Expectations of genre are taken apart and put together in different ways, whatever suits the needs of the story -- for example, in Theodora Goss' rendering of the Sleeping Beauty story, "The Rose in Twelve Petals," in which time and legend seem to fall into the modern world. (I was reminded of nothing so much as Karen Joy Fowler's story in the first James Tiptree Award Anthology. It's no real surprise that collection has a strong feel of slipstream to it: Fowler, who is also included in this anthology, was one of the editors.)

Contemporary life is the basic ground for slipstream, and the usual and expected science-fiction extrapolation takes some weird turns. Jonathan Lethem notes that the basis of "How We Got Into Town and Out Again," the first story in his chapbook, was They Shoot Horses, Don't They? for a story that is really an attack on virtual reality. This being a Jonathan Lethem story, we're ultimately not sure exactly how we got here. Even more bizarre is "The Insipid Profession of Jonathan Hornebom," according to Lethem a parody of Heinlein -- with the help of Max Ernst, André Breton, and a grown-up Harriet the Spy.

Like the other authors in this survey, Douglas Lain's stories exist in a place where, in the words of Eileen Gunn, "reality is labile, a space that has its own rules and expections." I would add, however, that, as in Samuel R. Delany's Dhalgren , while the space has its own rules, the expectations are not all that plain. Come to think of it, neither are the rules. In "The Subliminal Son," for example, we are treated to a story ostensibly about a father's struggle to teach his young son to speak properly. The only problem, as we quietly realize as we progress through the story, is that the child resists actually learning to use his voice. It's much easier to make himself understood using just his mind. The father's memories of his own difficulties in this regard are sort of the icing on the cake.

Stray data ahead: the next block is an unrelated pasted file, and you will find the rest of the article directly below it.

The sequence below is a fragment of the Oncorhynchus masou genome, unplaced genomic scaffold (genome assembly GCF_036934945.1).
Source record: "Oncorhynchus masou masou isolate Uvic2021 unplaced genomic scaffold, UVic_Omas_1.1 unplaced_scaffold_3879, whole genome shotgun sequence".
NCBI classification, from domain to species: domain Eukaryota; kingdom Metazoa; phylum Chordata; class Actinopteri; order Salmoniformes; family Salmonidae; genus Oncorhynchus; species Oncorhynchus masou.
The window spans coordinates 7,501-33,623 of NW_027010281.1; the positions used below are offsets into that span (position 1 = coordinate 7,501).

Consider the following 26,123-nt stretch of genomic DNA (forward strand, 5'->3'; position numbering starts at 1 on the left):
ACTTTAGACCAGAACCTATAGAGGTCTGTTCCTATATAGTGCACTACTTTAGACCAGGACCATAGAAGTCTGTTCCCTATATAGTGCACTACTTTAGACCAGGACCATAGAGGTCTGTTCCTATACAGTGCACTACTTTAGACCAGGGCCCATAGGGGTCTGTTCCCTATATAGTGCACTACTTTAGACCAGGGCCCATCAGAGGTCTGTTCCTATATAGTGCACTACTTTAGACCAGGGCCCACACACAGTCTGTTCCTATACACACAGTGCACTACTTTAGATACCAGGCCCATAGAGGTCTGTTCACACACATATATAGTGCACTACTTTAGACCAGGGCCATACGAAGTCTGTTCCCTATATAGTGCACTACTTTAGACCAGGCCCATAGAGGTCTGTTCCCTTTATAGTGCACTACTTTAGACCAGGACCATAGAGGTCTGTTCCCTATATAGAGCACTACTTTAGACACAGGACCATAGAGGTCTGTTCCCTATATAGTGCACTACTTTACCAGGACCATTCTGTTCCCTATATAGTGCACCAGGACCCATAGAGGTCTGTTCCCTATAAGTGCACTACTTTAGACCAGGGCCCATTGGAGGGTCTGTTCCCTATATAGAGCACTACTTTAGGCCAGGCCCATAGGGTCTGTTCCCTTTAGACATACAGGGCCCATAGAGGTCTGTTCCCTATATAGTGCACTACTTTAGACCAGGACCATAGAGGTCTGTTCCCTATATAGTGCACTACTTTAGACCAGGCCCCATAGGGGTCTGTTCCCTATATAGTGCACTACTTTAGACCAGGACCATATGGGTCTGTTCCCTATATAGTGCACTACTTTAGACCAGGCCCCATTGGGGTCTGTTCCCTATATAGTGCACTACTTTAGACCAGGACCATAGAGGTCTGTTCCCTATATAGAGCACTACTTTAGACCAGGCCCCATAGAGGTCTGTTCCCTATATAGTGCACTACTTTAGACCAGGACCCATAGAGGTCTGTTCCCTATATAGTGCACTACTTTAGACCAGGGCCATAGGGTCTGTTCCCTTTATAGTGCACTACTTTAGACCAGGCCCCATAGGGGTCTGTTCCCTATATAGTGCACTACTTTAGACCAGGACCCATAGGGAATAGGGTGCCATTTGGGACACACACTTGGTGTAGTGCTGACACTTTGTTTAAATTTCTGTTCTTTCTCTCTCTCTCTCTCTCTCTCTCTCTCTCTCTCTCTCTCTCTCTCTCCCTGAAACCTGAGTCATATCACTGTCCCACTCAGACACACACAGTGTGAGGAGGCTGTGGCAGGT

In the case of Douglas Lain, especially, I can't help but think of Philip K. Dick's kind of present-day dystopias (most evident in A Scanner Darkly, but it's pretty much an given in all of his work, I think), although there is some flavor of that throughout this new "genre." (Granted, it's not that new, and there's some dispute as to whether it should be considered a genre, but that's for the critics to hash out. Someone may even pay attention.) The nightmare quality is that subtle -- most often, it creeps up on you. The frightening part is that it starts to seem so normal.

So, in these three excellent anthologies (and I do consider them excellent -- the stories are uniformly well written, imaginative, immediate, and I found them tremendously exciting, but then, Iím enthusiastic about new things) we can touch the surface, at least, of slipstream. Kelly and Kessler's anthology has the added advantage of including transcriptions of online discussions among some of the authors who are writing these stories. I do have one quibble -- Kelly and Kessel note that they take their title from Sterling's comment about these stories making you feel very strange. I got used to feeling this way with Dick, Delany, and all the way back to J. G. Ballard, to the extent that I'm going to point to those authors, among others, and say "ancestors, spiritually if no other way." And, considering how the world has turned in the past seventeen years, at this point slipstream is a lot closer to watching the news.

[Robert M. Tilendis]